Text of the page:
Road Name History: ECDC Environmental LC is an industrial waste disposal facility unlike any other in the nation. Located in East Carbon, Utah, ECDC's engineers and developers pursued a vision of a landfill that exceeds all traditional standards. The facility utilizes the nation's vast railroad transportation grid, allowing customers across America the advantage of one of the "Greenest" methods of transportation. ECDC is a state-of-the-art industrial waste landfill with over 300 million cubic yards of permitted capacity within 3,100 acres of private land, located 140 miles southeast of Salt Lake City in arid high desert terrain.

ECDC is a wholly owned subsidiary of Republic Services Inc., the second largest waste disposal company in the nation. This relationship provides ECDC with the substantial financial and engineering resources to take on large volume projects, as well as technical support from Republic's extensive environmental organization. The facility represents a connected, efficient group of systems which position ECDC Environmental LC as America's premier rail-served landfill.

Brand/Importer Information:
In 1924 Stephan Schaffan, Sr. founded the Atlas Tool Company in Newark, New Jersey. In 1933 his son, Stephan Schaffan, Jr., came to work for his father at the age of sixteen. Steve Jr. built model airplanes as a hobby and frequented a local hobby shop. Being an enterprising young man, he would often ask the owner if there was anything he could do to earn some extra spending money. Tired of listening to his requests, the hobby-store owner threw some model railroad track parts his way and said, "Here, see if you can improve on this".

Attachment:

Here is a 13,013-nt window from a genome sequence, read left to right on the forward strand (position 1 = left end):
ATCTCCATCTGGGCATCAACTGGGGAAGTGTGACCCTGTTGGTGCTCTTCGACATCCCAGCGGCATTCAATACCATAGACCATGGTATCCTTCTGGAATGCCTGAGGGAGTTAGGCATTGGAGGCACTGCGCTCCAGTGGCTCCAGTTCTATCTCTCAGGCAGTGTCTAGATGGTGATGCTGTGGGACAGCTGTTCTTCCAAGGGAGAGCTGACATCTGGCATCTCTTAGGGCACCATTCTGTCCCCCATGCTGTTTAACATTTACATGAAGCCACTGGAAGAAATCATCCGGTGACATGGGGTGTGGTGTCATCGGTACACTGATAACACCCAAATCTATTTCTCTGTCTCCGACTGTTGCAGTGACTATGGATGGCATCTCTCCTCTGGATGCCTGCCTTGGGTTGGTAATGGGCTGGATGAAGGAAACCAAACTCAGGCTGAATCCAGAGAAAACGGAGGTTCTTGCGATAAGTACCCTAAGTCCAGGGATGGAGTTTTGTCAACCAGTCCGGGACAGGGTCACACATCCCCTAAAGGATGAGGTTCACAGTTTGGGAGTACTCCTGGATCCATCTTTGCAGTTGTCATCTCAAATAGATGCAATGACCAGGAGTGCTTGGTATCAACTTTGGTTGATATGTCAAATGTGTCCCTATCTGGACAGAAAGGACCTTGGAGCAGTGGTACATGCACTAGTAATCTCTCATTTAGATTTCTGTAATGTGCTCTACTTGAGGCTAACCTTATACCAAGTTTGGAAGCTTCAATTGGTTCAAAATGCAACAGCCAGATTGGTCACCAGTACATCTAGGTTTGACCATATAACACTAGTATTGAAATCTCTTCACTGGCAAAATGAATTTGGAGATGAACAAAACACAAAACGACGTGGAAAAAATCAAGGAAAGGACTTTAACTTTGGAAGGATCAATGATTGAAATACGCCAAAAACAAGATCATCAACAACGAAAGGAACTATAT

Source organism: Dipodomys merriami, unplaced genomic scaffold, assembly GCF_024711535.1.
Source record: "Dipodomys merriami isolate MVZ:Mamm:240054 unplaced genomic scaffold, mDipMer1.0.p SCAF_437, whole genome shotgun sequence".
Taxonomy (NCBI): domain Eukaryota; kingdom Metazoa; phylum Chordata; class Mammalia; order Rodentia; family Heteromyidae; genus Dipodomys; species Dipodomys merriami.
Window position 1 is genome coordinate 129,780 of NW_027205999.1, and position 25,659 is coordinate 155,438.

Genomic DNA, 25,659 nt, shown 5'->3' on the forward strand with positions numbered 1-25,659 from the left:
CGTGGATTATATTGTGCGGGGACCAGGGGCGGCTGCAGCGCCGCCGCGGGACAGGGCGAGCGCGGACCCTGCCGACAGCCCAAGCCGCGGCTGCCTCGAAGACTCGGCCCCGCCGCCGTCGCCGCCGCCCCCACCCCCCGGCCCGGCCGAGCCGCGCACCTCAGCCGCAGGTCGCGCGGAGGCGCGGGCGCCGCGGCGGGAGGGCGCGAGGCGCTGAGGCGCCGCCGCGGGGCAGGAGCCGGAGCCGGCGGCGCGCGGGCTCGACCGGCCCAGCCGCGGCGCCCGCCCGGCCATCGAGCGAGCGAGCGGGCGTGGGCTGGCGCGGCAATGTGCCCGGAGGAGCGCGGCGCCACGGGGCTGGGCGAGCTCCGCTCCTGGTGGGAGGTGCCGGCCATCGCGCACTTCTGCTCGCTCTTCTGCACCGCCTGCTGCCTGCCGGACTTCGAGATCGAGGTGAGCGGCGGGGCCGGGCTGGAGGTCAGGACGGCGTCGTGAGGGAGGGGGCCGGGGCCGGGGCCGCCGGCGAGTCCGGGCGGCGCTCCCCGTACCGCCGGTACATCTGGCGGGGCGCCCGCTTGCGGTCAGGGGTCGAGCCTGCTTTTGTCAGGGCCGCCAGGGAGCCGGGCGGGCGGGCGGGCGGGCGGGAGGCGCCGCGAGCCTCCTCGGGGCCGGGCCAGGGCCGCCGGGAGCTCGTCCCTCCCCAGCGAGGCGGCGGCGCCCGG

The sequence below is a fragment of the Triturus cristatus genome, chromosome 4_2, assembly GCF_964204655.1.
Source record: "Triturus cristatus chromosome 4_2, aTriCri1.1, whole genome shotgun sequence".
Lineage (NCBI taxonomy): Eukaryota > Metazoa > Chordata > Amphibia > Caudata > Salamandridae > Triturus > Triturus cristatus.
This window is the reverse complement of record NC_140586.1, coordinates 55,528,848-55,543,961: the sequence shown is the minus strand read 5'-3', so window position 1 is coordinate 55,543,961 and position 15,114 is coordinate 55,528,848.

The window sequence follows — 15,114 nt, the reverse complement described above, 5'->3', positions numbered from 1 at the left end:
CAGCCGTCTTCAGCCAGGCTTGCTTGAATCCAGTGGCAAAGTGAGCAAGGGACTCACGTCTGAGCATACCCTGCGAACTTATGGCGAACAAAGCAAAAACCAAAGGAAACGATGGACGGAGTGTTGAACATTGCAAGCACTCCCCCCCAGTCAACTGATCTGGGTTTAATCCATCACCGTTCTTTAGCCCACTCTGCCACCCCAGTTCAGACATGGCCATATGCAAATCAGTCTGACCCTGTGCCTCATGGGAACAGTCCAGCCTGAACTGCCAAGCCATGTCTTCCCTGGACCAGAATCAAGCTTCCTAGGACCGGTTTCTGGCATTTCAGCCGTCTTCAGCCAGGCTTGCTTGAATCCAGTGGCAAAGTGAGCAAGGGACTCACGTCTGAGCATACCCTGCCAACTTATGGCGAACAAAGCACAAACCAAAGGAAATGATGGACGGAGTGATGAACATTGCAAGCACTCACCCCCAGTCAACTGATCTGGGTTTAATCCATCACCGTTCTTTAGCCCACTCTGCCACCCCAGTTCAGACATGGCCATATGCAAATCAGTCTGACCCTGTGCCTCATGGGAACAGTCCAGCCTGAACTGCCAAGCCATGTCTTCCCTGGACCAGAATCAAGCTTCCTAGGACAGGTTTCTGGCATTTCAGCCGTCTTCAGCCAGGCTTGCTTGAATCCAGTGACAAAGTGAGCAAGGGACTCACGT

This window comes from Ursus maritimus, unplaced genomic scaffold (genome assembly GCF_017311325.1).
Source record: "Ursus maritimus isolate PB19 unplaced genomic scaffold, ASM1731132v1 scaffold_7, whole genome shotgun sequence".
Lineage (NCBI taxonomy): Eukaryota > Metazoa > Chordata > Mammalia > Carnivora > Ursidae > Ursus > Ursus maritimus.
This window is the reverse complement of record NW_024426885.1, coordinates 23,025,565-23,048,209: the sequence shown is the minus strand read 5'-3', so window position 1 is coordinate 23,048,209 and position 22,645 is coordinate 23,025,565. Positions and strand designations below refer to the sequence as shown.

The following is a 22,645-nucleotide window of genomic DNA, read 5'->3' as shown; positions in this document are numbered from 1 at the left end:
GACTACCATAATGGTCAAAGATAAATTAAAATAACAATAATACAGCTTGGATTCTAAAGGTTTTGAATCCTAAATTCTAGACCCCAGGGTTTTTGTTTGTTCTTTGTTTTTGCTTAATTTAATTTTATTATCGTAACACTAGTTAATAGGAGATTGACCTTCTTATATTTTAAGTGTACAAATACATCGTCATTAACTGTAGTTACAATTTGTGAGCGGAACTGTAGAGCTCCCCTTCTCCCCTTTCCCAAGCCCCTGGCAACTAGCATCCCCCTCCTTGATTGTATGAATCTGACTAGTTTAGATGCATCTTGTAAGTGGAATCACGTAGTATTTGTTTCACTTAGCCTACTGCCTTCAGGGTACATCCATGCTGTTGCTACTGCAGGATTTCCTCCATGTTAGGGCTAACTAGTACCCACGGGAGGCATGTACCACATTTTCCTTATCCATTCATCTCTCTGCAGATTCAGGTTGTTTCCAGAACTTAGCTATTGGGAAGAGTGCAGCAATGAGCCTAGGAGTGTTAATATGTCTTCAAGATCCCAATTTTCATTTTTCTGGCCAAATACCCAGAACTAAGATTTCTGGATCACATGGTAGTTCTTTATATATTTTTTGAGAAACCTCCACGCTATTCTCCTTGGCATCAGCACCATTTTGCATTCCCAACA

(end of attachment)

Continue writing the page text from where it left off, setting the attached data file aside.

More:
In those days, railroad modelers had to assemble and build everything from scratch. Steve Jr. created a "switch kit" which sold so well, that the entire family worked on them in the basement at night, while doing business as usual in the machine shop during the day.

Subsequently, Steve Jr. engineered the stapling of rail to fiber track, along with inventing the first practical rail joiner and pre-assembled turnouts and flexible track. All of these products, and more, helped to popularize model railroading and assisted in the creation of a mass-market hobby. The budding entrepreneur quickly outgrew the limitations of a basement and small garage operation. Realizing they could actually make a living selling track and related products, Steve and his father had the first factory built in Hillside, New Jersey at 413 Florence Avenue in 1947. On September 30, 1949, the Atlas Tool Company was officially incorporated as a New Jersey company.

In 1985, Steve was honored posthumously for his inventions by the Model Railroad Industry Association and was inducted into the Model Railroad Industry Hall of Fame in Baltimore, Maryland. In addition, Steve was nominated and entered into the National Model Railroad Association Pioneers of Model Railroading in 1995.

In the early 1990s, the Atlas Tool Company changed its name to Atlas Model Railroad Company, Inc.

Item created by: Bryan on 2016-06-12 16:32:14. Last edited by Alain LM on 2020-06-28 13:46:25